The Middle Kingdom started its new Digital Yuan or so-called ‘e-RMB’ in four major cities: Shenzhen, Suzhou, Chengdu, and Xiongan, a notable development area just south of Beijing.
The digital currency, the e-RMN being tried out by local businesses and multinational corporations — including international chains like Starbucks and McDonald’s. There’s also more testing planned for the 2022 Winter Olympics in Beijing and Zhangjiakou.
The digital currency is being rolled out to the rest of China, the e-RMB is now starting to be the primary digital currency guided by a large-scale economy.
So what is it, and how much of an influence will it have? E-RM B will pretty much work like cash. Unlike other entirely decentralized digital currencies, it’ll face oversight from China’s bank.
As reported by the state media outlet China Daily, the e-RMB has now been “formally adopted into the monetary system.” In April, Suzhou used e-RMB to pay travel subsidies for half its public sector workers.
Based on a leaked screenshot of the Chinese digital currency app a few weeks back, Abacus reports that it looks a lot like a mix between Alipay and WeChat pay — China’s dominant mobile payment systems. Like on those apps, a unique feature allows users to make e-RMB transfers by bringing two phones close to each other, while other transactions can be completed through the use of QR codes, a system people in China are already well used to.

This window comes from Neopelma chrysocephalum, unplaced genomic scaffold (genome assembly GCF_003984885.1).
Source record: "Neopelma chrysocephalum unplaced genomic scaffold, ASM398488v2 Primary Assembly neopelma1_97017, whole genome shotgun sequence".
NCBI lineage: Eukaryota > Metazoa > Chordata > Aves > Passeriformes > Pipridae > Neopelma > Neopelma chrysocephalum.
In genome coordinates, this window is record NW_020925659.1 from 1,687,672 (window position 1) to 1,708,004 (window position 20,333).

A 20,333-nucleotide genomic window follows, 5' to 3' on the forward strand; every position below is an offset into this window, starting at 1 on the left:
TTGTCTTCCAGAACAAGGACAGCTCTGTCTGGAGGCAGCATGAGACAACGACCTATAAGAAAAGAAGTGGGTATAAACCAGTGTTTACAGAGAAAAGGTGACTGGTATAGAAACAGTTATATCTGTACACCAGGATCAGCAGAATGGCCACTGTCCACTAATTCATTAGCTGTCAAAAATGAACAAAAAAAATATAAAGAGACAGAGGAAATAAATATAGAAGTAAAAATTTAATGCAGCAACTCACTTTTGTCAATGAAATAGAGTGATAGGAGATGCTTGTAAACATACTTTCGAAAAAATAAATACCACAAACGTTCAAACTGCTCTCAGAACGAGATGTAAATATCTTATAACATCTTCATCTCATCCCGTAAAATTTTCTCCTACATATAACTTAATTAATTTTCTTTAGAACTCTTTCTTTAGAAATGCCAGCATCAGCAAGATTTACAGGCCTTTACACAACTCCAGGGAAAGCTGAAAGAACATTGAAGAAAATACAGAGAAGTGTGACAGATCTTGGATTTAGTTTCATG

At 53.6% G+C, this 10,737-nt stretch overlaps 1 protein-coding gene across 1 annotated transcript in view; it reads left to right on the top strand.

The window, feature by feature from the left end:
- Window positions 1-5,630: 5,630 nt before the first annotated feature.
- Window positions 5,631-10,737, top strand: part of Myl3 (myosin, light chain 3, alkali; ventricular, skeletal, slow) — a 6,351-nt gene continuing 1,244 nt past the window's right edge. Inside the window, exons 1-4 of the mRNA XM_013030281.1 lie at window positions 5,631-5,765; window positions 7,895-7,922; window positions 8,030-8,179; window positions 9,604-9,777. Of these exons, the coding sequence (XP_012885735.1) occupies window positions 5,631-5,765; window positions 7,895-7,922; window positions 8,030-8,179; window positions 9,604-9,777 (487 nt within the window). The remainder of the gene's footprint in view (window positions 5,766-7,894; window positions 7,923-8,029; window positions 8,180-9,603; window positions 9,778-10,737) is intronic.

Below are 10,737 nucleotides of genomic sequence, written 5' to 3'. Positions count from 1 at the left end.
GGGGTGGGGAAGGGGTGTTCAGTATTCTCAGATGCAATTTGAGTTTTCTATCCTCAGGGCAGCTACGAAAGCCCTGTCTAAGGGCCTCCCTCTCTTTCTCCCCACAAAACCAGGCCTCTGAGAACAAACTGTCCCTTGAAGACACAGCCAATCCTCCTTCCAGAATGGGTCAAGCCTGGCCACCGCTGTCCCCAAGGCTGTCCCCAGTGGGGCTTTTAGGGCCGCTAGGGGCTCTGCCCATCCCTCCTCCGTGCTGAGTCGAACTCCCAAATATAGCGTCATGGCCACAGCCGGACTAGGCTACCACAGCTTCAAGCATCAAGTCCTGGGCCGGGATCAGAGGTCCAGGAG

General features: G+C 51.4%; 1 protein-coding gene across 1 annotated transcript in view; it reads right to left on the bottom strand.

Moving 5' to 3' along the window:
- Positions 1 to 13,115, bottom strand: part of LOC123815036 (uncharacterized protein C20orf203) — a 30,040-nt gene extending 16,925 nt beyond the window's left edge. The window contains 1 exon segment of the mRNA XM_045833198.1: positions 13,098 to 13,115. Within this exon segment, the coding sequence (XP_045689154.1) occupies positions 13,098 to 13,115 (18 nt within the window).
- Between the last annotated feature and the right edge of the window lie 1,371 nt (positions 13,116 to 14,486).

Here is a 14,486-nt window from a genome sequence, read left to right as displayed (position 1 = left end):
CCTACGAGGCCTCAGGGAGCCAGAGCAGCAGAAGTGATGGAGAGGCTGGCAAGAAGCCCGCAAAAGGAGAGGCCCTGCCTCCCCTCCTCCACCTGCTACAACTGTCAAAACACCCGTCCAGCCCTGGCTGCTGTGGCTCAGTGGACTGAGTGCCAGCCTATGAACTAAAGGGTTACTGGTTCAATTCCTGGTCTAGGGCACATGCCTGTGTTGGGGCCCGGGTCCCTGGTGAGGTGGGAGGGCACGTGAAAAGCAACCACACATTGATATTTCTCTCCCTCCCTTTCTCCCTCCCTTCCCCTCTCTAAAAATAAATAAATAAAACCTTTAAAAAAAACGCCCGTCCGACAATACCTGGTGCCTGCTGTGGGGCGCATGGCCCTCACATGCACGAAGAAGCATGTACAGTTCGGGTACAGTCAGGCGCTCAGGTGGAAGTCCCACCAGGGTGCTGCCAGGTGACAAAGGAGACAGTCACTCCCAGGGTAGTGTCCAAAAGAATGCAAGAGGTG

In a conference with state broadcaster CCTV, Dong Ximiao, a research fellow at China’s National Institution for Finance and Development, explained that users could also swap out the money in their bank accounts for e-RMB, which will be deposited into a separate “electronic wallet.”
Questions remain though, just what kind of effect the e-RMB will have in the Middle Kingdom? Alipay and WeChat Pay, which were both launched around six years ago, account for 90% of China’s 17 trillion USD mobile payments market. In a society where striving to use cash or credit cards can seldom earn you funny looks.
But the indications could be far more significant than everyday consumers may realize.
“Although there is little change from the perspective of user use, from the perspective of central bank supervision, future forms of finance, payment, business and social governance, etc, this is the biggest thing ever”Xu Yuan, Associate Professor at Peking University’s National Development
Research Institute previously told CCTV, according to The Guardian.
The urge for the shift to e-RMB could revolve around China’s global currency market role. With a sovereign digital currency, China would lessen its reliance on the US dollar and what that dollar influences — including sanctions.
Fear of Covid-19 spreading through bills and coins has also pushed many to use cashless payment systems instead. Twenty other countries worldwide are experimenting with their own central bank digital currencies, although none have made it to a trial period yet. Facebook has been a prominent proponent of digital currencies in the US but has faced challenges in launching its Libra system.
The e-RMB has already been rolled out to banks first and then to consumers. How widely it’ll be adopted from there is still subject to speculation.